Rodney Carrington loves titties. That much is clear in Coming Clean, the stand-up comic's first book. Coming Clean is a sort of collection of short chapters that sound pretty much as told to the co-writer, the guy who transcribed the tapes.
That Rodney Carrington loves titties is also the only thing I remember after reading this book once and sort of going through it another time. I am also pretty sure I did not crack a smile, not once.
I do not expect great literature or profound insights about life from a book by a stand-up comedian. I mean, this ain't Dr. Phil after all. It would have been fun though if there had been something in the 219 pages and if it had been original: "'We need to talk' doesn't mean you're going to talk, it means you're going to sit and listen while she tells you everything you've been doing wrong" or Carrington's discovery Chuck E. Cheese is not a good place if you are an adult.
As it is, Coming Clean is about drinking, a few fairly mundane stories that are but a variation on stories you've heard before (prairie oysters, trying to have sex when you have kids, and so on) titties, and Rodney Carrington's johnson.
What annoys me most about Rodney Carrington Coming Clean is it could actually have been an interesting book. Carrington sometimes and too quickly talks about his early days in stand-up comedy when there was no money, he was newly married, lived in his truck, and ate cold chicken and stars soup on a regular basis.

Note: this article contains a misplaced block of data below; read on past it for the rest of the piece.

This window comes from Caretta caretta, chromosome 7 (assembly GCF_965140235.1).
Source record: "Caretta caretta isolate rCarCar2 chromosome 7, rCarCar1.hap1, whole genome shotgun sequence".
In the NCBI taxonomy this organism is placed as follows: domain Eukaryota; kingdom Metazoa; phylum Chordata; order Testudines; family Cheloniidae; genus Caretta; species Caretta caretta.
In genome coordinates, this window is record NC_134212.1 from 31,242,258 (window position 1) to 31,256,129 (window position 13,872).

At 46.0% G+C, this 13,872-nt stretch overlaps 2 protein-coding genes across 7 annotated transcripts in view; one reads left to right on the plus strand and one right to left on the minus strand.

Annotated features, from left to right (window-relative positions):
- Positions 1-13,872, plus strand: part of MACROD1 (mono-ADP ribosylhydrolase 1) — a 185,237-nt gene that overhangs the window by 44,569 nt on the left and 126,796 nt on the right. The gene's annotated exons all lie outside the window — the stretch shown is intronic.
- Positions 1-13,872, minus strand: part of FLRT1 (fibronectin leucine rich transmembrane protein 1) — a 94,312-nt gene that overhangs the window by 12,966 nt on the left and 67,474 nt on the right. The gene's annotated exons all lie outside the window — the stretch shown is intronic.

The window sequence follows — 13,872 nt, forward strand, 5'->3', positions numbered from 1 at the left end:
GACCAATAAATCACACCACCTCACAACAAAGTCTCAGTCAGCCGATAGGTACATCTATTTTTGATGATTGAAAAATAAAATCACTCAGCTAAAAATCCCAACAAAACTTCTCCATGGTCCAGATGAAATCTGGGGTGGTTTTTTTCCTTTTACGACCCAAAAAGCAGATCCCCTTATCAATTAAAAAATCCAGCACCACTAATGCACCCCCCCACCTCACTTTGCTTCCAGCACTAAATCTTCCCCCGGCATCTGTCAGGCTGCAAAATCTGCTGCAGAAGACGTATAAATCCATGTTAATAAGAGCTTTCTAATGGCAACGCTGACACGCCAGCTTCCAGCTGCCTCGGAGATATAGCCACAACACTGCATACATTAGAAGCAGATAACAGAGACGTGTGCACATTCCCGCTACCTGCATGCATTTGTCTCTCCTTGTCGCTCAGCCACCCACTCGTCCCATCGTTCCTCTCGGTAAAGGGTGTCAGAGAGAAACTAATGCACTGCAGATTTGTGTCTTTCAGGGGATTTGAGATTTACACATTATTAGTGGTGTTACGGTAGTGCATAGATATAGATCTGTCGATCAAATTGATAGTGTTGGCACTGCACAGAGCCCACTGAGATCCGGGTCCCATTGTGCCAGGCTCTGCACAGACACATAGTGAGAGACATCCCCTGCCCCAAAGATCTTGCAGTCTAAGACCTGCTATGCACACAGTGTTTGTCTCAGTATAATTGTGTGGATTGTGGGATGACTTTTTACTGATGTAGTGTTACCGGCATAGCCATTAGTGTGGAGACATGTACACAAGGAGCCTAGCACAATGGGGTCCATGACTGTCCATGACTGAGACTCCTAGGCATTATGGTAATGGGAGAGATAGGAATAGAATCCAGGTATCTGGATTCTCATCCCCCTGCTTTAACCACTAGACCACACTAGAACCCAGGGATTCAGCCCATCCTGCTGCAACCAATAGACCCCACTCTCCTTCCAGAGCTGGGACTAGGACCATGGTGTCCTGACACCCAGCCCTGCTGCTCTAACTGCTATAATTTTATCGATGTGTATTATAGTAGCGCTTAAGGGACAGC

There is also some interesting material about his first club dates and the steep learning curve to being a success in comedy, and a pretty decent chapter about a guy called Barry Martin.
I really got the impression Coming Clean was thrown together from a bunch of taped interviews while Carrington was whiling the hours on his tour bus during a very, very short tour. Unless you are a true blue Rodney Carrington fan, this book is a pass.
Other Rodney Carrington Reviews
Make It Christmas - Camouflage and Christmas Lights: Mostly generic Xmas ditties with two original songs.